Posts written by Alvaro VidelaDecember 28, 2015
We are pleased to announce the immediate availability of RabbitMQ
3.6.0, a new version of the broker that comes packed with lot of
new features. Before
we go on, you can obtain it here:
This release brings many improvements in broker features, development
environment for our contributors, and security. Let’s take a look at
some of the most significant ones.
October 6, 2015
In order to prevent fast publishers from overflowing the broker with
more messages than it can handle at any particular moment, RabbitMQ
implements an internal mechanism called credit flow that will be
used by the various systems inside RabbitMQ to throttle down
publishers, while allowing the message consumers to catch up. In this
blog post we are going to see how credit flow works, and what we can
do to tune its configuration for an optimal behaviour.
April 16, 2015
For a while people have looked for ways of implementing delayed
messaging with RabbitMQ. So far the accepted solution was to use a mix
of message TTL and
Dead Letter Exchanges as proposed
by James Carr
a while we have thought to offer an out-of-the-box solution for this,
and these past month we had the time to implement it as a
RabbitMQ Delayed Message Plugin.
February 19, 2014
In this blog post we are going to address the problem of controlling the access to a particular resource in a distributed system.
The technique for solving this problem is well know in computer science, it’s called Semaphore and it was invented by Dijkstra in 1965
in his paper called “Cooperating Sequential Processes”. We are going to see how to implement it using AMQP’s building blocks, like consumers,
producers and queues.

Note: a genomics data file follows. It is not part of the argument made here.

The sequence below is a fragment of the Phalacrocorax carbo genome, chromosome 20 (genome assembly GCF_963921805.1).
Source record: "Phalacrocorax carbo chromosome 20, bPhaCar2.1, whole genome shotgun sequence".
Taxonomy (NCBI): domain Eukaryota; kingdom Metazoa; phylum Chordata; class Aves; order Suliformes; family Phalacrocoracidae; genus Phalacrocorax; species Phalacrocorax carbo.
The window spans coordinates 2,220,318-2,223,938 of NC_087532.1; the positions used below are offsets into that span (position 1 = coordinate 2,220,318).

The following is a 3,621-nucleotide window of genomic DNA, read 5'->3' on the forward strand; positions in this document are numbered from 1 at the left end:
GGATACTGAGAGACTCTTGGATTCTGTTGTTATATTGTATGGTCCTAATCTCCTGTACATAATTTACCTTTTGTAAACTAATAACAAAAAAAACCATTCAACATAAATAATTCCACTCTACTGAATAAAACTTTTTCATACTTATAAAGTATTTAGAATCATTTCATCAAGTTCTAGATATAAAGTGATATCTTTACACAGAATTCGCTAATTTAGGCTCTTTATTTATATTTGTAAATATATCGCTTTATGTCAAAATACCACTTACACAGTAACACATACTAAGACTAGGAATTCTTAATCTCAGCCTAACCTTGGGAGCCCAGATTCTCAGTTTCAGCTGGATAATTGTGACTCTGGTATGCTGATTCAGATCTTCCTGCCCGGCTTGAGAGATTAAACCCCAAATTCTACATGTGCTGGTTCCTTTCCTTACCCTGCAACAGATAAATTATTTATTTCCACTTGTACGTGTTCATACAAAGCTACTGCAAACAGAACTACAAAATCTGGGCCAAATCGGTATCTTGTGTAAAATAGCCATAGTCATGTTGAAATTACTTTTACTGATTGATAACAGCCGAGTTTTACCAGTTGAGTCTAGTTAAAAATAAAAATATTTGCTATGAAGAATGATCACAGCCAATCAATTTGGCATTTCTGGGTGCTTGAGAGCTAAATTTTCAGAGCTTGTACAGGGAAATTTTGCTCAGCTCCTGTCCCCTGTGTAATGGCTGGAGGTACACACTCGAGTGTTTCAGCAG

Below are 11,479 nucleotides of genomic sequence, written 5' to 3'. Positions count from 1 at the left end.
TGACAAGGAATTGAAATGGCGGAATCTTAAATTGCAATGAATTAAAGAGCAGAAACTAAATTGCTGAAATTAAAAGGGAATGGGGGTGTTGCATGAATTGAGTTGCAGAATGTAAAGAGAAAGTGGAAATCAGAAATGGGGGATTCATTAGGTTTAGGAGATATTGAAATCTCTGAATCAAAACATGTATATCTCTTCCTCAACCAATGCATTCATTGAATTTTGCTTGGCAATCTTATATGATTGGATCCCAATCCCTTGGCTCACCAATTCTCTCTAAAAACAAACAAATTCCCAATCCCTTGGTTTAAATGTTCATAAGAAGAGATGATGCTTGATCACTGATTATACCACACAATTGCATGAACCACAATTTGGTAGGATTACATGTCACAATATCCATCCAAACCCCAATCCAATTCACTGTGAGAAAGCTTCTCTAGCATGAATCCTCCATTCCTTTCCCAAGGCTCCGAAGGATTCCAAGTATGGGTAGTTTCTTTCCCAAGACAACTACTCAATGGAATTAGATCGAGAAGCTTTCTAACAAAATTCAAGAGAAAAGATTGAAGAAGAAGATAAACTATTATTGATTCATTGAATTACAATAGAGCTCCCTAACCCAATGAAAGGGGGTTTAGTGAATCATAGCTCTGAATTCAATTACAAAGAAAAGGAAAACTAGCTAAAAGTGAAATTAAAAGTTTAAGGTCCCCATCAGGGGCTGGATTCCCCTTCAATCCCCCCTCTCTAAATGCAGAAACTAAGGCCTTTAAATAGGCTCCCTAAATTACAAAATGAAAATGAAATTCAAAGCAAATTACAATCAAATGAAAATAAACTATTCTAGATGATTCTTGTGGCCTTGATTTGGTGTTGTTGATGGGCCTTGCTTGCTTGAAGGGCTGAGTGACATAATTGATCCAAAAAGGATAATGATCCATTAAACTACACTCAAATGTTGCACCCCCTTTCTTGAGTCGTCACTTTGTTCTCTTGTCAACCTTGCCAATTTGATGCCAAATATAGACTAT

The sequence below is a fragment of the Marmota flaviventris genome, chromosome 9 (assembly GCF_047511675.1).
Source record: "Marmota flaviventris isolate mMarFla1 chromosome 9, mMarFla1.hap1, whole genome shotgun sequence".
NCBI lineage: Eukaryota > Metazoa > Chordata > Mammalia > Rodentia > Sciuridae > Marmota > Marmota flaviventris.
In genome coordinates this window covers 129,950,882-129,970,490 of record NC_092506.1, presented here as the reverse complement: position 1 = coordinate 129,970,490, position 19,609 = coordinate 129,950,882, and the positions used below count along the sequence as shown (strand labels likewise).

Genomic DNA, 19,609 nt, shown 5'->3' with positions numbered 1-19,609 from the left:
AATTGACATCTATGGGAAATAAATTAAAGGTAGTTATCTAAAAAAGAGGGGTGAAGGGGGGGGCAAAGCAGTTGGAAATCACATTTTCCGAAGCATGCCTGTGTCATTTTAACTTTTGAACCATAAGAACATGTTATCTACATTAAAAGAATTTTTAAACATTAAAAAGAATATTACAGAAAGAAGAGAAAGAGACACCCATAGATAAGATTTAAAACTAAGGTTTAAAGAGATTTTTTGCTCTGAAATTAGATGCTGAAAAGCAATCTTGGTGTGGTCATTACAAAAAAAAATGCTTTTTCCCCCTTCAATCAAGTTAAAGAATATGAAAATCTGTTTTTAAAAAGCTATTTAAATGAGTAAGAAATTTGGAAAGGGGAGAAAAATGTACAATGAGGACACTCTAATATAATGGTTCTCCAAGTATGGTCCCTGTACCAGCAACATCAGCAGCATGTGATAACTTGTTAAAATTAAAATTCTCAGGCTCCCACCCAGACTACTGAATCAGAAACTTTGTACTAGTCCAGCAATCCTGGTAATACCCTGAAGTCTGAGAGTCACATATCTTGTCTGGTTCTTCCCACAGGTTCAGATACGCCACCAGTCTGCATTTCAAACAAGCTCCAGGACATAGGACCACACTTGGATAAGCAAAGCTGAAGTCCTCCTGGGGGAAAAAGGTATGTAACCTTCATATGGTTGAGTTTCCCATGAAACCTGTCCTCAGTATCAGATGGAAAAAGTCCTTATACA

January 23, 2014
Different services in our architecture will require a certain amount of resources for operation, whether these resources are CPUs, RAM or disk space, we need to make sure we have enough of them. If we don’t put limits on how many resources our servers are going to use, at some point we will be in trouble. This happens with your database if it runs out of file system space, your media storage if you fill it with images and never move them somewhere else, or your JVM if it runs out of RAM. Even your back up solution will be a problem if you don’t have a policy for expiring/deleting old backups. Well, queues are no exception. We have to make sure that our application won’t allow the queues to grow for ever. We need to have some strategy in place to delete/evict/migrate old messages.
December 16, 2013
With RabbitMQ 3.2.0 we introduced Consumer Priorities which not surprisingly allows us to set priorities for our consumers. This provides us with a bit of control over how RabbitMQ will deliver messages to consumers in order to obtain a different kind of scheduling that might be beneficial for our application.
When would you want to use Consumer Priorities in your code?
June 3, 2013
RabbitMQ is a very extensible message broker, allowing users to extend the server’s functionality by writing plugins. Many of the broker features are even shipped as plugins that come by default with the broker installation: the Management Plugin, or STOMP support, to name just a couple. While that’s pretty cool, the fact that plugins must be written in Erlang is sometimes a challenge. I decided to see if it was possible to write plugins in another language that targeted the Erlang Virtual Machine (EVM), and in this post I’ll share my progress.